Uterine Fibroid Embolization is a procedure performed by an Interventional Radiologist. An Interventional Radiologist is a physician who specializes in using imaging guidance (x-ray, ultrasound, CT scan, and MRI scan) to perform minimally invasive procedures to treat different diseases.
Usually, diagnosis of fibroids occurs during a gynecological examination where the physician feels the fibroids during a physical exam.
All consultations and procedures are done at all three Northside Hospital locations – Atlanta (Sandy Springs), Cherokee (Canton) or Forsyth (Cumming).
Certain people with medical conditions sometimes require that tubes should be placed into the veins in the body so that they can receive medication or nutrients directly into the blood stream. In addition, blood can be drawn through these catheters. In the past surgery was required to insert these tubes, however, today this can be done without surgery by an interventional radiologist.
Chemoembolization is a minimally invasive treatment for liver cancer that can be used when there is too much tumor to treat with radiofrequency ablation (RFA), when the tumor is in a location that cannot be treated with RFA, or in combination with RFA or other treatments.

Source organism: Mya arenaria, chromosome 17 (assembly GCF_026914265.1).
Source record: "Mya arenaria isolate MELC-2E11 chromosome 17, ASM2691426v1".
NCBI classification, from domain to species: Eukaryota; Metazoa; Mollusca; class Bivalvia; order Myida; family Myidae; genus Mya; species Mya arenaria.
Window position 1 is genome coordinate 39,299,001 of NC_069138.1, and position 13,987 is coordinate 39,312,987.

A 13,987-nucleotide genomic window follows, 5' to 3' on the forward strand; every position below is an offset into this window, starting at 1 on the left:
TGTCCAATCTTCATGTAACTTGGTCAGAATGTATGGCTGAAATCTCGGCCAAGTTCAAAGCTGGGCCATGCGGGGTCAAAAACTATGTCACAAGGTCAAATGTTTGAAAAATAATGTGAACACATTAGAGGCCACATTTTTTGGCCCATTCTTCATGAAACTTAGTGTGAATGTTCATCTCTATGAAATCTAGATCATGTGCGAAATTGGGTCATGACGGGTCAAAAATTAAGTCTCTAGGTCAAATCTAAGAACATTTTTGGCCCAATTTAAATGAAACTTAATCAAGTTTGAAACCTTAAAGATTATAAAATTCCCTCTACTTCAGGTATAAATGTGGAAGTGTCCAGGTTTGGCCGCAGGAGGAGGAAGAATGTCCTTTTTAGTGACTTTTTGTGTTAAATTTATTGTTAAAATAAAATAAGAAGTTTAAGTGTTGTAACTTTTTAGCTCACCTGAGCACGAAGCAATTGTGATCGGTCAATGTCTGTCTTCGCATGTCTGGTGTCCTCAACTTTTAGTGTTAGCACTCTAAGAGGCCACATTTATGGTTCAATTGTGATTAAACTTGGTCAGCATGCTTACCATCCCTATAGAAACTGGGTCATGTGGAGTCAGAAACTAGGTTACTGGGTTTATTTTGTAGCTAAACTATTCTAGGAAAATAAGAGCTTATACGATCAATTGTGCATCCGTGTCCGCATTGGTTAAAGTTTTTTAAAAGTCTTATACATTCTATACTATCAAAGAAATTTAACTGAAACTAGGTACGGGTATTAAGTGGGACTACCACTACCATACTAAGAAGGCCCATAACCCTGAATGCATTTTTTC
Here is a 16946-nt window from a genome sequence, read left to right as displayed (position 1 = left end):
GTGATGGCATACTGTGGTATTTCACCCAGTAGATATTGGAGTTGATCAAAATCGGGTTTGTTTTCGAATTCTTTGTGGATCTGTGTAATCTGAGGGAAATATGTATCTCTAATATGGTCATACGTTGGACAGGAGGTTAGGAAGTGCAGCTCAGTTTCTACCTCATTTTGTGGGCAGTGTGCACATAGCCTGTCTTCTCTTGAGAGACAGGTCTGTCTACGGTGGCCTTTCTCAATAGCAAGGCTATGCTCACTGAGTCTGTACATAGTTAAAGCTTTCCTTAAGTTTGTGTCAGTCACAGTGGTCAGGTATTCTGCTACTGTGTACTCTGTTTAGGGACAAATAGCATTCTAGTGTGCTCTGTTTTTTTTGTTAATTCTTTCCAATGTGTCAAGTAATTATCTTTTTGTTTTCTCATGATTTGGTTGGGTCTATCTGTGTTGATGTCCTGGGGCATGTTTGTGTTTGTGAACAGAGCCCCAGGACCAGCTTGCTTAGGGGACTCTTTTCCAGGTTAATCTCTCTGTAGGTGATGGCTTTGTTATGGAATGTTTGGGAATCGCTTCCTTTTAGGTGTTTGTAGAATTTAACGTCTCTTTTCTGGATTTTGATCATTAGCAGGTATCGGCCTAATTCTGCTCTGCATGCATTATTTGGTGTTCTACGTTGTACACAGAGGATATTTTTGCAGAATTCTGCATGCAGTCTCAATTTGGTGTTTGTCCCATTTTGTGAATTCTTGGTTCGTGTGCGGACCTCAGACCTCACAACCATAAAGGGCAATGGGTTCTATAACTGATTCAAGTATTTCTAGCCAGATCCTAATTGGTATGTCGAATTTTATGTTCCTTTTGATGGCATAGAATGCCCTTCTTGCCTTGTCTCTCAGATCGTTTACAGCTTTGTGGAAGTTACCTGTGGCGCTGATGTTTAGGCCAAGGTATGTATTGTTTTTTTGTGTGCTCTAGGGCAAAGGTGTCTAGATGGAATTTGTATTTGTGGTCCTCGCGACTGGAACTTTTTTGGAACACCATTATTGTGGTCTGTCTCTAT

An x-ray technique used to detail complex bone anatomy, typically following a fracture and/or surgery. Excellent for evaluation of metallic surgical hardware. Occasionally combined with arthrography. Procedure takes approximately 45-60 minutes.
Imaging-guided diagnostic and therapeutic injections typically involve a localized injection of an anesthetic and/or steroid into a joint such as the hip or facet. May be combined with CT or fluoroscopy.
Injection of x-ray dye into the spinal canal using local anesthesia to evaluate nerve compression most commonly for “slipped disc.” Typically combined with CT. Requires approximately 60 minutes for myelogram with CT and four hours of monitored recovery time.
One common side effect of cancer or cancer treatments is the development of blood clots, or emboli, that can be life-threatening if they travel to the brain, lungs or heart. There are two interventional radiology procedures that can reduce the risks posed by blood clots:
It is estimated that one-third of all women will experience chronic pelvic pain in their lifetime. Many of these women are told the problem is “all in their head” but recent advancements now show the pain may be due to hard to detect varicose veins in the pelvis, known as pelvic congestion syndrome.